Healthcare Marketing Technology Survey

Identifying Challenges and Solutions for Digital Transformation

The marketing technology (MarTech) stack has become a crucial tool for coordinating, automating and targeting messages to healthcare consumers. In fact, nearly 60% of healthcare organizations say investing in MarTech infrastructure is an organizational priority, yet many struggle to assemble and fully use a comprehensive stack. On top of this, the COVID-19 pandemic created an especially unique situation this year.


To understand the impacts, MERGE, in partnership with Greystone.Net, a digital consulting company for hospitals and health systems, conducted a MarTech Insights Survey from June-August 2020. We surveyed over 90 healthcare organizations, ranging from large, 1,000+ bed health systems to smaller systems with less than 200 beds, academic medical centers as well as non-academic organizations. For this study, we defined a MarTech stack as a series of software programs and platforms that drive marketing, communications, marketing automation, marketing operations and more.


Our goal was to learn more about the challenges healthcare marketers face as they build and use a technology stack, the role of the pandemic in identifying MarTech strengths and weaknesses, and solutions to top MarTech obstacles.


The survey results didn't disappoint.


Key survey findings


As you might expect, our survey confirms that healthcare marketing and digital teams are leveraging the MarTech stack more than ever since the onset of COVID-19. Nearly 75% of survey respondents said they've kept marketing staff levels the same as before the pandemic—but with "significantly more work" to do. Here are some other meaningful insights we discovered:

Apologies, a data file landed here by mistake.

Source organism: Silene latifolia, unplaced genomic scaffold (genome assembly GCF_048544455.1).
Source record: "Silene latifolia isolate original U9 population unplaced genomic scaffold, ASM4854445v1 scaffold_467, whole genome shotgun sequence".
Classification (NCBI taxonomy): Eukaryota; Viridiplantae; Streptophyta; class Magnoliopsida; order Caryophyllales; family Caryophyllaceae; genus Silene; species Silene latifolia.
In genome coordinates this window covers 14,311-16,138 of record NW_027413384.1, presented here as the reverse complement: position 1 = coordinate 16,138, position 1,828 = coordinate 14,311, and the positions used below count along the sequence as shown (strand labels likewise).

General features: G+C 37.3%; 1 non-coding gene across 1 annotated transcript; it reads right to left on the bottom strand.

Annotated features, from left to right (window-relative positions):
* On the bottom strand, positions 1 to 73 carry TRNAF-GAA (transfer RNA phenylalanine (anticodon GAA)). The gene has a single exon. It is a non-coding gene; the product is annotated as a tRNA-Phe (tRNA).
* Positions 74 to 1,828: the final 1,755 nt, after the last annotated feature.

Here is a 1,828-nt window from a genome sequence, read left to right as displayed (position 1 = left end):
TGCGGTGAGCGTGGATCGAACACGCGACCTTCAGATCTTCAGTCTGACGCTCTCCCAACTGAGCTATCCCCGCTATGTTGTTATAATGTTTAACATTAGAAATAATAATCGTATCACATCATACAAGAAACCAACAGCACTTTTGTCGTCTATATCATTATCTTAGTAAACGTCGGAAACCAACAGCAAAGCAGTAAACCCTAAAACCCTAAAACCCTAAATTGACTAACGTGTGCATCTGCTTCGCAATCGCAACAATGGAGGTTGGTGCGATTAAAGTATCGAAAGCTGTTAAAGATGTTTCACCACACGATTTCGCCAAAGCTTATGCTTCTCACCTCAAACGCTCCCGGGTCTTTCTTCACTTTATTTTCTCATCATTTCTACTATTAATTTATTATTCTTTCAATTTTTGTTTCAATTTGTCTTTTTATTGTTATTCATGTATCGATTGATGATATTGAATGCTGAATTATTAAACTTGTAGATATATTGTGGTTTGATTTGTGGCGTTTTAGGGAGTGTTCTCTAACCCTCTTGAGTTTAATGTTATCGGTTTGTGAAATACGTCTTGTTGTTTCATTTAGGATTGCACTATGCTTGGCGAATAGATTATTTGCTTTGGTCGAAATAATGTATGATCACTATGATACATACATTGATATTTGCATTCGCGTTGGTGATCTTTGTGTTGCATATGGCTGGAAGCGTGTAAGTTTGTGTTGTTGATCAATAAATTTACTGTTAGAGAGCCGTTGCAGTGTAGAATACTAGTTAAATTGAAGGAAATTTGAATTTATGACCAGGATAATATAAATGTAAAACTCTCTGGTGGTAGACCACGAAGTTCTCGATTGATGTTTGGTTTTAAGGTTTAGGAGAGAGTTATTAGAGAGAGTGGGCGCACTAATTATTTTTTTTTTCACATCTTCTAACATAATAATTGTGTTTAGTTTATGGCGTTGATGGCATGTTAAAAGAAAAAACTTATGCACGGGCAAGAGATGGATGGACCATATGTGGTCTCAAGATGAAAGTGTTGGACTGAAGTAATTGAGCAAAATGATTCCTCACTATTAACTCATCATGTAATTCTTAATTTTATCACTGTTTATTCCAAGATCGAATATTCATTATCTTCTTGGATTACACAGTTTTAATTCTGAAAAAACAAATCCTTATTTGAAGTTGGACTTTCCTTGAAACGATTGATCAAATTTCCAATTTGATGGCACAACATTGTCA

• More than 85% of respondents agreed that the pandemic helped to position marketing, web and digital services as core functions vital to achieving digital transformation in healthcare. 
  • Less than 10% of respondents were confident that they have a formal, organized MarTech stack. But 63% of them said they have one that is loosely integrated and organized. Nearly 28% said they do not have a MarTech stack.
  • The top three systems cited as a part of the MarTech stack were content management systems (CMS) (86%), social media management (86%) and email marketing (84%). Others cited included search engine optimization (SEO) tools, customer relationship management (CRM) platforms and analytics.
  • During the height of the initial COVID-19 wave, respondents most heavily relied on their social media management (77%), email marketing (63%) and CMS (62%) systems. However, 66% said they struggled with the lack of a single or streamlined channel—as well as lack of the right tools and staff—to deploy communications quickly.


Transformation opportunities


A review of the survey's open-text comments reveals many respondents felt that lack of staff, technology and training/skills have prevented them from getting the most out of their existing MarTech tools. But opportunities exist for marketing services to help achieve digital transformation.


The first step is to recognize that true customer relationship management is not just a technology, but a strategy. Healthcare marketers must define what they're trying to achieve for their organizations by using a MarTech stack. For those tasked with justifying such investments, it’s important to convey how MarTech initiatives will help drive business priorities, such as patient retention. Many healthcare executives are ready and willing to invest in MarTech. They just need a better understanding of how it will work, and how the vision matches their business goals and patients' expectations.


What about after a strategy is set? Marketing leaders feeling a bit paralyzed can look at the data they already have, find some quick wins, and use the lessons learned as a blueprint for growth. But don't overlook the "people" element. It's also essential to empower the marketing team through supportive training, hiring more staff or partnering with outside agencies who can deliver strategic and tactical assistance. 


No matter where organizations start, tackling bite-sized tasks one at a time can get things moving and show momentum. Although it can be difficult to integrate various components of MarTech, try not to get overwhelmed and succumb to analysis paralysis. Marketing teams don't need to boil the ocean. Instead, identify near-term proof points—and keep building from there.